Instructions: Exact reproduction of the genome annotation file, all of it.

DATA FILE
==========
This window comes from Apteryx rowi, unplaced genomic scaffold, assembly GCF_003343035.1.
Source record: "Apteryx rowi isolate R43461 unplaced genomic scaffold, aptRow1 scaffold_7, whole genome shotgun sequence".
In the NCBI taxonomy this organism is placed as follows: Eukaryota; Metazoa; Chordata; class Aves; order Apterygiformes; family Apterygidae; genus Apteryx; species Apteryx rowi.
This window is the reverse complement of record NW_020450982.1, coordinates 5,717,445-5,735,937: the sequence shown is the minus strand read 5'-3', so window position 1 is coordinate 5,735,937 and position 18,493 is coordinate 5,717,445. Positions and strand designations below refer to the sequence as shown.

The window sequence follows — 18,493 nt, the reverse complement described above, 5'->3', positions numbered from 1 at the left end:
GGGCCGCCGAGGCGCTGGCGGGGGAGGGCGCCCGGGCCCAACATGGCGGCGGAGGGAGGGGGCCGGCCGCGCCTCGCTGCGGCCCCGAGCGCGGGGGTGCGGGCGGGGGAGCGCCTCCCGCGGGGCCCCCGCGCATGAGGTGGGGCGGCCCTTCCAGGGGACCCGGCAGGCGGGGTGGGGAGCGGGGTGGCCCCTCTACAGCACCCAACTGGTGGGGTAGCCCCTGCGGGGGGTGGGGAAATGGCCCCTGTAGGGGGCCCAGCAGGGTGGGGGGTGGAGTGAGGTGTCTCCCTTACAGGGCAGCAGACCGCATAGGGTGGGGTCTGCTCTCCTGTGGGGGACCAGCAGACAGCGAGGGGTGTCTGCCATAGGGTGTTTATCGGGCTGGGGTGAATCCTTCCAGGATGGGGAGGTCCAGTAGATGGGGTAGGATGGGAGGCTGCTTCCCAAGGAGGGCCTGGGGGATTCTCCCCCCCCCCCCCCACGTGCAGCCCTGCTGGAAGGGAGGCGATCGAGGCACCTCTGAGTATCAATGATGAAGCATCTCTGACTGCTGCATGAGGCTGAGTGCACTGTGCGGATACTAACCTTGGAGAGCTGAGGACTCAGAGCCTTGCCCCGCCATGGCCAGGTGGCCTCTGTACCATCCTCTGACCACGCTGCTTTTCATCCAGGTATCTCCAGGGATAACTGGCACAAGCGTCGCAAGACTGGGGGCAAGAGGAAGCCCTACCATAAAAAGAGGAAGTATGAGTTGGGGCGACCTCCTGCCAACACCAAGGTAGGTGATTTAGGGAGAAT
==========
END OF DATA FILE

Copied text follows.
This window comes from Apteryx rowi, unplaced genomic scaffold, assembly GCF_003343035.1.
Source record: "Apteryx rowi isolate R43461 unplaced genomic scaffold, aptRow1 scaffold_7, whole genome shotgun sequence".
In the NCBI taxonomy this organism is placed as follows: Eukaryota; Metazoa; Chordata; class Aves; order Apterygiformes; family Apterygidae; genus Apteryx; species Apteryx rowi.
This window is the reverse complement of record NW_020450982.1, coordinates 5,717,445-5,735,937: the sequence shown is the minus strand read 5'-3', so window position 1 is coordinate 5,735,937 and position 18,493 is coordinate 5,717,445. Positions and strand designations below refer to the sequence as shown.

The window sequence follows — 18,493 nt, the reverse complement described above, 5'->3', positions numbered from 1 at the left end:
GGGCCGCCGAGGCGCTGGCGGGGGAGGGCGCCCGGGCCCAACATGGCGGCGGAGGGAGGGGGCCGGCCGCGCCTCGCTGCGGCCCCGAGCGCGGGGGTGCGGGCGGGGGAGCGCCTCCCGCGGGGCCCCCGCGCATGAGGTGGGGCGGCCCTTCCAGGGGACCCGGCAGGCGGGGTGGGGAGCGGGGTGGCCCCTCTACAGCACCCAACTGGTGGGGTAGCCCCTGCGGGGGGTGGGGAAATGGCCCCTGTAGGGGGCCCAGCAGGGTGGGGGGTGGAGTGAGGTGTCTCCCTTACAGGGCAGCAGACCGCATAGGGTGGGGTCTGCTCTCCTGTGGGGGACCAGCAGACAGCGAGGGGTGTCTGCCATAGGGTGTTTATCGGGCTGGGGTGAATCCTTCCAGGATGGGGAGGTCCAGTAGATGGGGTAGGATGGGAGGCTGCTTCCCAAGGAGGGCCTGGGGGATTCTCCCCCCCCCCCCCCACGTGCAGCCCTGCTGGAAGGGAGGCGATCGAGGCACCTCTGAGTATCAATGATGAAGCATCTCTGACTGCTGCATGAGGCTGAGTGCACTGTGCGGATACTAACCTTGGAGAGCTGAGGACTCAGAGCCTTGCCCCGCCATGGCCAGGTGGCCTCTGTACCATCCTCTGACCACGCTGCTTTTCATCCAGGTATCTCCAGGGATAACTGGCACAAGCGTCGCAAGACTGGGGGCAAGAGGAAGCCCTACCATAAAAAGAGGAAGTATGAGTTGGGGCGACCTCCTGCCAACACCAAGGTAGGTGATTTAGGGAGAAT